Simply put, nothing threatens Israel more than the survival of Palestinian identity through successive generations, which is exactly what P is for Palestine tries to accomplish.  Zionists don’t oppose its content; they oppose its mere existence as a document to historical memory.  Zionists consistently express disdain for Palestinians who refuse to validate Israel.  Even kuffiyehs and falafel in caricature become an existential threat.
P is for Palestine makes manifest something Zionists fear but cannot control: from Santiago to Toronto, Athens to Oslo, Abu Dhabi to Aleppo, Palestinians continue to claim and honor their ancestral land. Zionists know these transactions happen and can do nothing to stop them.  The book provides an ocular target for their existential anxiety.
Israel enjoys a devastating military, an ever-growing land base, and an advanced economy, but it is afflicted by a remarkably fragile psyche.  There’s no other reason for its devotees to go ballistic over a self-published children’s book.  Polls repeatedly show that American Jews, youth in particular, have a declining attachment to Israel.
 Meanwhile, Palestinians are united by a desire to reclaim their homeland.
Nor should we overlook the demographic for which P is for Palestine is intended.  For 70 years, Israel has visited untold misery on Palestinian children.  The state’s desire for ethnic purity has politicized notions of childhood in the majoritarian imagination.  The book presumably transforms Palestinian kids into the type of political creatures that Zionists are obliged to hate.
Nation-states are tenuous.  
Indigeneity is not.  
It constantly announces itself to the forces that seek its destruction.  In turn it unceasingly confers to itself the power to destroy—and it does so without weapons or without deception, but with the simple timelessness of being.
P is also for paranoia and Pettiness.  
Insofar as one’s political fetish requires Palestinians to capitulate or disappear, the condition is perfectly justified.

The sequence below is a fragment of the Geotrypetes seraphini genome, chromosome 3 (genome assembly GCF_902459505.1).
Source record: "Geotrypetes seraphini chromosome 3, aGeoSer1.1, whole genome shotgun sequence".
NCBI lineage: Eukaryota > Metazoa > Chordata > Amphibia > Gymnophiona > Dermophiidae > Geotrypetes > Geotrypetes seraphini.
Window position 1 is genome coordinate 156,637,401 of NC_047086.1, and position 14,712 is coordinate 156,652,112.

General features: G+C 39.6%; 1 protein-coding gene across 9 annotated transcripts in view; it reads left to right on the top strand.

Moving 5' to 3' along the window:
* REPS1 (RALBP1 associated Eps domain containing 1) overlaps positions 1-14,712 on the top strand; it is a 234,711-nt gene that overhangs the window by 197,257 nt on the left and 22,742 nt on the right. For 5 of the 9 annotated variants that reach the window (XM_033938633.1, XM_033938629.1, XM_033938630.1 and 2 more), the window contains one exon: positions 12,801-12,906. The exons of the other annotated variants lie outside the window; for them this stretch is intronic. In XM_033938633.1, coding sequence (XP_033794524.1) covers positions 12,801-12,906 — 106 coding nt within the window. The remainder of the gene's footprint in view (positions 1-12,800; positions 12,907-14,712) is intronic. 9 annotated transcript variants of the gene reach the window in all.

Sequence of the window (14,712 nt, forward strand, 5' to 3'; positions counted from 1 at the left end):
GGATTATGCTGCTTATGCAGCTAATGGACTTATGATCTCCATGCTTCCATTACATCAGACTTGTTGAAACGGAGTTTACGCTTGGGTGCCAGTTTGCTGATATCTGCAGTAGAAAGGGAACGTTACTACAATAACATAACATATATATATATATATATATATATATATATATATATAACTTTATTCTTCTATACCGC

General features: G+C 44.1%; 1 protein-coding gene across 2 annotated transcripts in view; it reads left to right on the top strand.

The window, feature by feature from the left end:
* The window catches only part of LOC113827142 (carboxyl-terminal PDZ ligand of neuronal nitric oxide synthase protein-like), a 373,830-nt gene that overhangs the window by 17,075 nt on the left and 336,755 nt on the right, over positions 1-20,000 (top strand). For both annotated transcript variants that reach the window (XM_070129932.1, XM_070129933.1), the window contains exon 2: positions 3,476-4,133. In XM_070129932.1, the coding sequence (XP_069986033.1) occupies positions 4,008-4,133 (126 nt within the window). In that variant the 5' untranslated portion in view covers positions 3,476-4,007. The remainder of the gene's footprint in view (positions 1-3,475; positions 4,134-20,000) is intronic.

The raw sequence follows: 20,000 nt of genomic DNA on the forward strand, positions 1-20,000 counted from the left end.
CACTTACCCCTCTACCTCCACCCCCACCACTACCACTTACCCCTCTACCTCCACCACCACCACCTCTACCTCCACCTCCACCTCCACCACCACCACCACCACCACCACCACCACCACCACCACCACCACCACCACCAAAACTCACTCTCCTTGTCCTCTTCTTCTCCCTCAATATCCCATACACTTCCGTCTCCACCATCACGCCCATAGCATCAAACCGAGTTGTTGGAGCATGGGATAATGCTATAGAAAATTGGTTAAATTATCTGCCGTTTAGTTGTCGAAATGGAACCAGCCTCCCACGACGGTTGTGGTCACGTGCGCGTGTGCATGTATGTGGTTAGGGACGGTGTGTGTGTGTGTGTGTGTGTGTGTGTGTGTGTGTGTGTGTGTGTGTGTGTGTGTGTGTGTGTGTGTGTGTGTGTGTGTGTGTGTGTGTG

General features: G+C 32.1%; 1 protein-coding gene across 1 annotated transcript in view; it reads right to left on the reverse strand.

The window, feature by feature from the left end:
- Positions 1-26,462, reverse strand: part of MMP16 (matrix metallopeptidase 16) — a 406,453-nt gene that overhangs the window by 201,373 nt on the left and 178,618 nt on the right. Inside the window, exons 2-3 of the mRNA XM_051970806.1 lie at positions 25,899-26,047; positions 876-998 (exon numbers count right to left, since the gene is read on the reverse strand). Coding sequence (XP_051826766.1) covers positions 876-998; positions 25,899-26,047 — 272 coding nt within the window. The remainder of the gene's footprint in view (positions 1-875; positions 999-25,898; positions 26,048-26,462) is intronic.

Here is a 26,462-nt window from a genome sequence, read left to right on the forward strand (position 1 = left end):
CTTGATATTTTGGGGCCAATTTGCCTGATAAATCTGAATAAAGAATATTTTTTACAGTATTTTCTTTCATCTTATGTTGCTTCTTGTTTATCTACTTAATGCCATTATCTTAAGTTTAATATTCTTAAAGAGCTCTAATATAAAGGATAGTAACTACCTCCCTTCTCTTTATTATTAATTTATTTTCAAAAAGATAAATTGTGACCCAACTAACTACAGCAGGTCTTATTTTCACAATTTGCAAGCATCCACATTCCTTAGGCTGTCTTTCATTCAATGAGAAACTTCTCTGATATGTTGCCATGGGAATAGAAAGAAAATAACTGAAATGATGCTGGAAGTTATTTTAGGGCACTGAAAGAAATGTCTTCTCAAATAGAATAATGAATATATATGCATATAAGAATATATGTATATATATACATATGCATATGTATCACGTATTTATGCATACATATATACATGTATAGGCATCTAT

While the mainstream media jumped on disgraced national security adviser Michael Flynn’s guilty plea “desperate to validate” a Russia-gate narrative, Max Blumenthal, senior writer for Alternet, discusses the “far less convenient” scrutiny now being paid to senior adviser and Trump son-in-law Jared Kushner’s Israeli connections.

Israel's racism: The persecution of African Jews 


While the brave Ahed Tamini is still in prison and Human Rights groups around the world are calling for her release, another member of the Tamimi family has been arrested by Israeli forces occupying the West Bank.
Muhammad Tamimi, 19, was taken prisoner during a night raid on the village of Nabi Saleh early Thursday. His father Bilal Tamini wrote in a Facebook post that Israeli forces transferred him to Petah Tikva detention center near Tel Aviv, which happens to be “the worst interrogation center in all occupation prisons, where they torture prisoners." said  Manal Tamini. She, herself vas arrested on 28 December while protesting near an Israeli military prison and released after almost a week.
Abby Martin meets Ahed Tamini, a freedom fighter

Israeli occupation forces have already killed
three 16-year-old unarmed Palestinians in 2018: 
Musab Tamimi
Ameer Abu Musaed,
Ali Qino


Financial Times: Israel extends its high-tech barriers

Caros Amigos